Kovozávody Prostějov 1/72 Airco DH.5 "RFC"
By Matt Bittner
Taken from Wikipedia:
"The Airco DH.5 was a British First World War single-seat biplane fighter aircraft. It was designed and manufactured at British aviation company Airco. Development was led by aircraft designer Geoffrey de Havilland as a replacement for the obsolete Airco DH.2.
"The DH.5 was one of the first British fighters designed with the improved Constantinesco gun synchronizer, which allowed a forward-firing machine gun to fire through the propeller faster and more reliably than the older mechanical systems. It was also one of the earliest biplanes with a marked "back-stagger" of its wings. By the time the DH.5 was fielded, it was already inferior to other fighters in service and thus both unpopular and unsatisfactory with the pilots of the Royal Flying Corps (RFC). The type was quickly withdrawn from service once supplies of the Royal Aircraft Factory S.E.5 permitted."
The Kovozávody Prostějov (KP) 1/72 Airco DH.5 consists of 33 pieces of gray, injected plastic. Decals are for three Royal FLying Corp (RFC) DH.5s:
- A9507, White E, 64 Squadron RFC, France 1917
- A9357, No. 32 Squadron RFC, France 1917
- A9474, White F, No. 41 Squadron RFC, France 1917
All aircraft are finished with PC10 uppers and Clear Doped Linen (CDL) undersides. Decals appear to be in register.
As with most aircraft model construction, the cockpit is where you start. The wing has floor molded-in details so once that's painted then to it you add the seat, rudder pedals, control stick and fuel tank behind the seat. This is where you also paint the instrument panel but be aware there are no decals for that, nor are there decal seat belts.
After the instrument panel is added to the starboard fuselage half then the fuselage halves are joined together and the wing glued to that assembly. While the next two steps show where the gun-sight-tube and gun are placed, as well as glued down, I would wait on those steps until after painting.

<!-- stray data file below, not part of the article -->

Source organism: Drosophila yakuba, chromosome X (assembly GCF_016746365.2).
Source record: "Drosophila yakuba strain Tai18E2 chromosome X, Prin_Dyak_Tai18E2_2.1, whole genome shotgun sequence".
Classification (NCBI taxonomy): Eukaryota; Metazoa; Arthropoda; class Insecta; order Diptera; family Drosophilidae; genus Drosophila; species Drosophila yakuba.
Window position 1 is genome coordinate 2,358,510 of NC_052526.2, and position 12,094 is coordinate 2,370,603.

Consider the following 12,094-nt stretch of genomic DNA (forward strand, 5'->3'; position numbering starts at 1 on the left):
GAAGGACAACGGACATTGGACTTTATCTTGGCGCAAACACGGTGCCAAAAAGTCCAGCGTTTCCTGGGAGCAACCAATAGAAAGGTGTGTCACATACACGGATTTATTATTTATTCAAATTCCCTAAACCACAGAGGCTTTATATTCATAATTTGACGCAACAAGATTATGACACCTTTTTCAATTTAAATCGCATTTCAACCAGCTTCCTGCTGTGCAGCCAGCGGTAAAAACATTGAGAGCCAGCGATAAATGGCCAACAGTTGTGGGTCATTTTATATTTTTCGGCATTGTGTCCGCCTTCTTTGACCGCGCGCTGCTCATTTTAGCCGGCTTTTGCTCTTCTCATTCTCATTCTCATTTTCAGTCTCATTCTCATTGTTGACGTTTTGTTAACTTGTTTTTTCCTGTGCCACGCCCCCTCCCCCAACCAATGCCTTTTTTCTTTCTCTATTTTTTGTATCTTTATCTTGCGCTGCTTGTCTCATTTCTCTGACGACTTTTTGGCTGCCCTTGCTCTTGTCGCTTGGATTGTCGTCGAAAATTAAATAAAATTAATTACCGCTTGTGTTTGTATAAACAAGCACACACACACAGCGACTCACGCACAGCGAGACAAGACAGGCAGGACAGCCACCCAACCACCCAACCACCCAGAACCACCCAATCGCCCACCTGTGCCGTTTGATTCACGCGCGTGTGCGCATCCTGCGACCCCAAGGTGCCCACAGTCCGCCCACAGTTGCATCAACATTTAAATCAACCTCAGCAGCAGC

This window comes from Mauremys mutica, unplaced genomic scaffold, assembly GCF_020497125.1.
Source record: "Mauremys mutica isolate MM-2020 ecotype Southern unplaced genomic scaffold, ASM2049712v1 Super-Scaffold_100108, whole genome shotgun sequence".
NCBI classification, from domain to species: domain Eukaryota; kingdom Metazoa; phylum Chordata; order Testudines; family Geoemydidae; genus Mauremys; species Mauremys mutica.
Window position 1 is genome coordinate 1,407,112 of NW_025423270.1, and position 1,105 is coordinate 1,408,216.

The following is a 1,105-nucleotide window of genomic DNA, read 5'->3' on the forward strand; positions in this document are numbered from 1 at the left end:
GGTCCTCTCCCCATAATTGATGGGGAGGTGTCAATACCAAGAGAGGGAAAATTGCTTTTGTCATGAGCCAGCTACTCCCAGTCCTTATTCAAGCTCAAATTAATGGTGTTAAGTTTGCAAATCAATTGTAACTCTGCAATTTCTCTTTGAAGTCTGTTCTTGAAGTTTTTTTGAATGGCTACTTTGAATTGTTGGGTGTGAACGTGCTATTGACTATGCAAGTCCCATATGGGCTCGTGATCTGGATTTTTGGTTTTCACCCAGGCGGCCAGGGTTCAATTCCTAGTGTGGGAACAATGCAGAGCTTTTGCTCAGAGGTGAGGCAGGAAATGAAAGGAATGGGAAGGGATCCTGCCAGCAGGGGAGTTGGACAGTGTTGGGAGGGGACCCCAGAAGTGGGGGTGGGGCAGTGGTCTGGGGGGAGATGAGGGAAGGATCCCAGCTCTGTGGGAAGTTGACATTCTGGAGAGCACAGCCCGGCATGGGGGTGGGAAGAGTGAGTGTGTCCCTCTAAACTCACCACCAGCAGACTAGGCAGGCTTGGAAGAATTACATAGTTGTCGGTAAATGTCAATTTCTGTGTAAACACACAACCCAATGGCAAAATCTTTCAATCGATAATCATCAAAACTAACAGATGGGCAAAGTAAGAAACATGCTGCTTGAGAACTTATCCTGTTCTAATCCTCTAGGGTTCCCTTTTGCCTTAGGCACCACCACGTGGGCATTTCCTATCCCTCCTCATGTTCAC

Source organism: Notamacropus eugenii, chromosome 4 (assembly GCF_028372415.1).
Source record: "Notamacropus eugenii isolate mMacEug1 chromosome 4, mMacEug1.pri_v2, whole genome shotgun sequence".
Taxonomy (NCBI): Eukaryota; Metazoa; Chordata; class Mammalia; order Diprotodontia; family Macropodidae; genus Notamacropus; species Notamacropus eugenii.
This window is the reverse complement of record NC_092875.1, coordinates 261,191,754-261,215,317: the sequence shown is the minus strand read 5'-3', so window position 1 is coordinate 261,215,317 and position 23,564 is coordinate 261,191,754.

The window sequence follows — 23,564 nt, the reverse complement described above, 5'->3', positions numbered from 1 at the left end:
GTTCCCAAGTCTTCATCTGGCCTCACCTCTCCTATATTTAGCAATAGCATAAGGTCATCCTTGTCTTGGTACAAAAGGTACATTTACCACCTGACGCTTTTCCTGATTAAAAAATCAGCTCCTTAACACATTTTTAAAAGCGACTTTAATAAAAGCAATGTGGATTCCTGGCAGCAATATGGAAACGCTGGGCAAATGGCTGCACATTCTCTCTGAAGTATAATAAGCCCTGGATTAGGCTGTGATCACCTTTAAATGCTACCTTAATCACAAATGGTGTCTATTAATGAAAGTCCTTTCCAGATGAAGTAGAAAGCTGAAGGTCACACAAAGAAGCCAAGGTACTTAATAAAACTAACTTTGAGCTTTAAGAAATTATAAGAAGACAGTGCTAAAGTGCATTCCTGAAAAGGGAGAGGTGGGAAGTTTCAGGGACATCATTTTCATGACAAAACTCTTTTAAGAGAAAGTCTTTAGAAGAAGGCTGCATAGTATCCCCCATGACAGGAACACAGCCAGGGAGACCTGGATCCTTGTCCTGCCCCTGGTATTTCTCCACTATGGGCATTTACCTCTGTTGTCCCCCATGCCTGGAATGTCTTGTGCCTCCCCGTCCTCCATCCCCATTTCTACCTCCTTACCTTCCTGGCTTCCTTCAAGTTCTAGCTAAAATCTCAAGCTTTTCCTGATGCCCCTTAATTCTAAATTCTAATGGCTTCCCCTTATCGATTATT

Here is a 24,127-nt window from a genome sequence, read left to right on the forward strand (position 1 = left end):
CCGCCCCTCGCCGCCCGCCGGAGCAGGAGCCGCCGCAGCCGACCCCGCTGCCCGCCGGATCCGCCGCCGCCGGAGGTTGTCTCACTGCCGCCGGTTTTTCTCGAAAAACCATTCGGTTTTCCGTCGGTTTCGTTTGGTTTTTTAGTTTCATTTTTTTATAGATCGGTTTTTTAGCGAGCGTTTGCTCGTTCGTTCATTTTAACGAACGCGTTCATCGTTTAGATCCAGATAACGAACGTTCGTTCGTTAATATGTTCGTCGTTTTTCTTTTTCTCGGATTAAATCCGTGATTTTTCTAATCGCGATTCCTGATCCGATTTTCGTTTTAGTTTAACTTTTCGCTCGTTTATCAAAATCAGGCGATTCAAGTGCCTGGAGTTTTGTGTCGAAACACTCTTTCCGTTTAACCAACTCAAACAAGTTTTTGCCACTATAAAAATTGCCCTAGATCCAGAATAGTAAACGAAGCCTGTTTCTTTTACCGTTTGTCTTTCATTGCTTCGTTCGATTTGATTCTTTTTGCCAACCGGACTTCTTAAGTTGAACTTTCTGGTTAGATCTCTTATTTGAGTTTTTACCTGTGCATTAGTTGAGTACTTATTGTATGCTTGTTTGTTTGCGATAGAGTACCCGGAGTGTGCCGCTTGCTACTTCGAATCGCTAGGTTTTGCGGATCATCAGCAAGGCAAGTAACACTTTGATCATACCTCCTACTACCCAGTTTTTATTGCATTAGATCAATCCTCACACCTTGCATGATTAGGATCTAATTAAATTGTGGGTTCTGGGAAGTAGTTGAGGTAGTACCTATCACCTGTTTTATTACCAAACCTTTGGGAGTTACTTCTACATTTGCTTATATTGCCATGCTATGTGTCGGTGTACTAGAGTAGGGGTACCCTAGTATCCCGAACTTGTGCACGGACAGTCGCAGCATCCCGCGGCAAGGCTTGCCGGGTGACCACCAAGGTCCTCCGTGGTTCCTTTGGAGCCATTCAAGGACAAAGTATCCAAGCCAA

Step 5 of the instructions have you add the engine, cowl, tail pieces and tail skid to the fuselage assembly. Since one of the markings included show a white cowl, I would leave the engine and cowl off until the end so the cowl can be painted separately. Same with the tail skid as that might be broken off during the rest of assembly. Note that I think the kit's engine is perfect for the small cowl opening the engine will be seen through.
The next step has you add the top-wing fuel tank to the upper wing, and the wing to the rest of the model again, a step best left until after painting. Note that KP does NOT include the pipe that leads from the wing fuselage tank to inside the cockpit, that will need to be fashioned by the modeler. Finally, the last construction step has you add the landing gear and propeller. Be aware there is a small spinner molded with the prop but two of the marking schemes don't have this spinner, so that will need to be removed for those schemes.
While the instructions do include rigging diagrams, they're small and the drawings for the wires are pretty indistinct. Also note that KP only includes too-small (and not very accurate) control horns for the ailerons and NO control horns for the tail surfaces. Those will also need to be provided by the modeler.
Even though there is some modeling that needs to be done by the person building the kit, the Kovozávody Prostějov 1/72 Airco DH.5 is nicely molded kit and shouldn't take too long to build. Source control surface control horns and a better Vickers gun (the kit one is pretty indistinct and not very accurate), and you'll have a first-rate model on your hands.
My thanks to Kovozávody Prostějov for sending the DH.5 to review.